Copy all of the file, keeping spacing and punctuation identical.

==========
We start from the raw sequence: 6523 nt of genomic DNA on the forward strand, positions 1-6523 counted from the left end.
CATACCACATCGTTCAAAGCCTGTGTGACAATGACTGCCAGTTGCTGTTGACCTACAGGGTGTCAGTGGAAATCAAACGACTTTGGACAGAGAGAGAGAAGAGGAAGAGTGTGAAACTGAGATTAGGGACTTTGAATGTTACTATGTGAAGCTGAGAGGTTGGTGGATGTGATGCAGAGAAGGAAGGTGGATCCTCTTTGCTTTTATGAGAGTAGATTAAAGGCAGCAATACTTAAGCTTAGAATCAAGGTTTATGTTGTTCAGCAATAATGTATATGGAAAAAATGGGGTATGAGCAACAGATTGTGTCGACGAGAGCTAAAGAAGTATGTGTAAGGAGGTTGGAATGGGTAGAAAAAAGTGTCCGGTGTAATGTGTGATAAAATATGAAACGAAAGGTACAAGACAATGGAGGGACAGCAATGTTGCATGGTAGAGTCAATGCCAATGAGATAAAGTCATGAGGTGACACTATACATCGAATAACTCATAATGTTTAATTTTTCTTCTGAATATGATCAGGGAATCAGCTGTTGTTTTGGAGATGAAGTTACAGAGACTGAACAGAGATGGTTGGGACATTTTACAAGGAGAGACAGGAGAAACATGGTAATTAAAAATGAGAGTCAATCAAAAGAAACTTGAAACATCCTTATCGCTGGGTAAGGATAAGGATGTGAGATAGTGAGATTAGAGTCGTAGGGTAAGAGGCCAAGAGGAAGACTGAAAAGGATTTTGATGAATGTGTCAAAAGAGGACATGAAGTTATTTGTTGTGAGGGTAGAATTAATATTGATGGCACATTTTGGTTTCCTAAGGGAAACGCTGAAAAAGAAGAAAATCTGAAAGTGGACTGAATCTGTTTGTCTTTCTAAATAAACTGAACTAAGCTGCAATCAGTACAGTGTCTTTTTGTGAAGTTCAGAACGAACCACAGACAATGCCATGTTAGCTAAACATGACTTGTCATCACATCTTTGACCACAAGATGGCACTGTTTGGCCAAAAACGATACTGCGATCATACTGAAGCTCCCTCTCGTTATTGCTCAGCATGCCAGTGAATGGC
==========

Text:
We start from the raw sequence: 6523 nt of genomic DNA on the forward strand, positions 1-6523 counted from the left end.
CATACCACATCGTTCAAAGCCTGTGTGACAATGACTGCCAGTTGCTGTTGACCTACAGGGTGTCAGTGGAAATCAAACGACTTTGGACAGAGAGAGAGAAGAGGAAGAGTGTGAAACTGAGATTAGGGACTTTGAATGTTACTATGTGAAGCTGAGAGGTTGGTGGATGTGATGCAGAGAAGGAAGGTGGATCCTCTTTGCTTTTATGAGAGTAGATTAAAGGCAGCAATACTTAAGCTTAGAATCAAGGTTTATGTTGTTCAGCAATAATGTATATGGAAAAAATGGGGTATGAGCAACAGATTGTGTCGACGAGAGCTAAAGAAGTATGTGTAAGGAGGTTGGAATGGGTAGAAAAAAGTGTCCGGTGTAATGTGTGATAAAATATGAAACGAAAGGTACAAGACAATGGAGGGACAGCAATGTTGCATGGTAGAGTCAATGCCAATGAGATAAAGTCATGAGGTGACACTATACATCGAATAACTCATAATGTTTAATTTTTCTTCTGAATATGATCAGGGAATCAGCTGTTGTTTTGGAGATGAAGTTACAGAGACTGAACAGAGATGGTTGGGACATTTTACAAGGAGAGACAGGAGAAACATGGTAATTAAAAATGAGAGTCAATCAAAAGAAACTTGAAACATCCTTATCGCTGGGTAAGGATAAGGATGTGAGATAGTGAGATTAGAGTCGTAGGGTAAGAGGCCAAGAGGAAGACTGAAAAGGATTTTGATGAATGTGTCAAAAGAGGACATGAAGTTATTTGTTGTGAGGGTAGAATTAATATTGATGGCACATTTTGGTTTCCTAAGGGAAACGCTGAAAAAGAAGAAAATCTGAAAGTGGACTGAATCTGTTTGTCTTTCTAAATAAACTGAACTAAGCTGCAATCAGTACAGTGTCTTTTTGTGAAGTTCAGAACGAACCACAGACAATGCCATGTTAGCTAAACATGACTTGTCATCACATCTTTGACCACAAGATGGCACTGTTTGGCCAAAAACGATACTGCGATCATACTGAAGCTCCCTCTCGTTATTGCTCAGCATGCCAGTGAATGGC